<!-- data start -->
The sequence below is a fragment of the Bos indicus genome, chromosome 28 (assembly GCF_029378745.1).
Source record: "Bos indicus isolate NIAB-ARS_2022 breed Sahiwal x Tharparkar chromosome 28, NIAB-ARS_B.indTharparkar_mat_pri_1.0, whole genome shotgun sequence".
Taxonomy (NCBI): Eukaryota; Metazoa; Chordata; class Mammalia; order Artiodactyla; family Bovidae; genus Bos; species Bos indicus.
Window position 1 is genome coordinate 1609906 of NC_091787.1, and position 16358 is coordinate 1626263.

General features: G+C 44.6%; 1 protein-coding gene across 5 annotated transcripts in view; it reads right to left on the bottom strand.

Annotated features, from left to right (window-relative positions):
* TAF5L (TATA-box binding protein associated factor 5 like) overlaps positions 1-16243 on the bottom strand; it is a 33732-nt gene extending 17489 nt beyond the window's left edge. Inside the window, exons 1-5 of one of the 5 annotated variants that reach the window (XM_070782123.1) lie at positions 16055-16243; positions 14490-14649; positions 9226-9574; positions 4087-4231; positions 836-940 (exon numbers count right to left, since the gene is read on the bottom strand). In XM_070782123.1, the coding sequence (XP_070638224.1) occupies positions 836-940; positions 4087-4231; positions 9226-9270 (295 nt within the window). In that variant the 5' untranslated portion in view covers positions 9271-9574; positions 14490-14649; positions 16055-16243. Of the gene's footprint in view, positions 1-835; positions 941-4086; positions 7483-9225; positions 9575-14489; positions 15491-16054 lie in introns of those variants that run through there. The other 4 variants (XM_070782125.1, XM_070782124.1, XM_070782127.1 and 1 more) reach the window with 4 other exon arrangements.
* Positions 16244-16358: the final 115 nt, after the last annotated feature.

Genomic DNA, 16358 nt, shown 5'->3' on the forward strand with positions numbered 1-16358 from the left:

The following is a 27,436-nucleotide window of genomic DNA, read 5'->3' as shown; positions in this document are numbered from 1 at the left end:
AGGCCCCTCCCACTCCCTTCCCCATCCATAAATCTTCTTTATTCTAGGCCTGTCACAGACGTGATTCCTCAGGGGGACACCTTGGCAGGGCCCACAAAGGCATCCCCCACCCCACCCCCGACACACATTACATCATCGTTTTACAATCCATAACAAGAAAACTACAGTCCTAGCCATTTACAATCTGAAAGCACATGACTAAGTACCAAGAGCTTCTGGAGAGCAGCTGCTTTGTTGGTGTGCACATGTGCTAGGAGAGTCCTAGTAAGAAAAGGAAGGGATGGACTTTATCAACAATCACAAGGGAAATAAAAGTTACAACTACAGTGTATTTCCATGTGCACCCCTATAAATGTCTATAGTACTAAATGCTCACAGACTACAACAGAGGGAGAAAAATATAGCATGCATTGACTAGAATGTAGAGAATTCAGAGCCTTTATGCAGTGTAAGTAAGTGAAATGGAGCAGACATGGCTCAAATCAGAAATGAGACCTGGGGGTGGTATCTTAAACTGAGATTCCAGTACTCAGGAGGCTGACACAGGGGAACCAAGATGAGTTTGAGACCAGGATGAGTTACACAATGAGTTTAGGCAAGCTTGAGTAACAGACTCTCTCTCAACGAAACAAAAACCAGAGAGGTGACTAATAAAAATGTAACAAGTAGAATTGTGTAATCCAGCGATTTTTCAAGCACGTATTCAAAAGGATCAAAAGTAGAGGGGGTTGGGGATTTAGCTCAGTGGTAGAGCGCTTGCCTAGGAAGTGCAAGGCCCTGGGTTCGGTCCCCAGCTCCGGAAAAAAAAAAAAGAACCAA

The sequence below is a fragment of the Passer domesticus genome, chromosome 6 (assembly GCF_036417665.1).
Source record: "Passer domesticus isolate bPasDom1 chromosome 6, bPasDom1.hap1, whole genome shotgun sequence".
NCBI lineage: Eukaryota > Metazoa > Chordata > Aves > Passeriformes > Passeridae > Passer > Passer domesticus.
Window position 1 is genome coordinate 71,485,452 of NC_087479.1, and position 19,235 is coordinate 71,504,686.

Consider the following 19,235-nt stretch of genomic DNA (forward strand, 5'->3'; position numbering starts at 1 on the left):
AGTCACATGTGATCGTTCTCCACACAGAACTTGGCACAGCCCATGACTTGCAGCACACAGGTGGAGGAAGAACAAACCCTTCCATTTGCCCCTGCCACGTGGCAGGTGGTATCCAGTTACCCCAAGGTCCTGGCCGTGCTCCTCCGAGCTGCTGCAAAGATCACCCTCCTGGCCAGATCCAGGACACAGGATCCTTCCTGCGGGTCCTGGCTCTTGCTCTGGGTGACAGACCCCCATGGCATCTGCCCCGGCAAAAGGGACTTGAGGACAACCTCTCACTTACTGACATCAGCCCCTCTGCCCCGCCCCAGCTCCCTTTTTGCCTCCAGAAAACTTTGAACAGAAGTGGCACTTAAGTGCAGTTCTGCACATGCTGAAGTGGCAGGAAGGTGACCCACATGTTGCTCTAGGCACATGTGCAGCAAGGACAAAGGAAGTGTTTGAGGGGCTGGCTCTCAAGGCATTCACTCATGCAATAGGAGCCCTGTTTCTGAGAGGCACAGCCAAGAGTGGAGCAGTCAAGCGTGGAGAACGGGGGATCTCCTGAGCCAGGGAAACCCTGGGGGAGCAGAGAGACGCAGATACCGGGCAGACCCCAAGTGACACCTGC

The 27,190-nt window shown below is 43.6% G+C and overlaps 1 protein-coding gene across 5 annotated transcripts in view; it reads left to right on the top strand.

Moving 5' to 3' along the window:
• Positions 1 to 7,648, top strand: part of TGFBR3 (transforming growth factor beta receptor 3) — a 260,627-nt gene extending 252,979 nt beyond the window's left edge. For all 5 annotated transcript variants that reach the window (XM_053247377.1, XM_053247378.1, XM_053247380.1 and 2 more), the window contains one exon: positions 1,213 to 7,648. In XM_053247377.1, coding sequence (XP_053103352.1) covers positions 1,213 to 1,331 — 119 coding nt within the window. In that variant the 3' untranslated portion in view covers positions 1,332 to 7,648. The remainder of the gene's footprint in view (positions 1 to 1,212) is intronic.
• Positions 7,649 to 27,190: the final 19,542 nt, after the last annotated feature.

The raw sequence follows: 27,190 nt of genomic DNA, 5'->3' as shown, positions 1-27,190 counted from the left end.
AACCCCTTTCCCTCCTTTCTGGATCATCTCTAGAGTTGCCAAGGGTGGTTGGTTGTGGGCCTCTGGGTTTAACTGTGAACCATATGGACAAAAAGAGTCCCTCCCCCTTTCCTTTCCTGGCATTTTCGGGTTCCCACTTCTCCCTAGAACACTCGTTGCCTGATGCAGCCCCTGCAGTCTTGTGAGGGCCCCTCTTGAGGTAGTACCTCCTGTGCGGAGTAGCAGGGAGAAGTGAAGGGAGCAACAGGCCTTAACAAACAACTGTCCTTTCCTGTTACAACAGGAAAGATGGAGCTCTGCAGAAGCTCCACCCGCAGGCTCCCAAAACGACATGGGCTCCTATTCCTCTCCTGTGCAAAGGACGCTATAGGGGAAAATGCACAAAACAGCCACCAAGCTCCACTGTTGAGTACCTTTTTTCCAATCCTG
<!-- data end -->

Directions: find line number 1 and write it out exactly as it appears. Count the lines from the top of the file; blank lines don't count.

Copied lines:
The sequence below is a fragment of the Bos indicus genome, chromosome 28 (assembly GCF_029378745.1).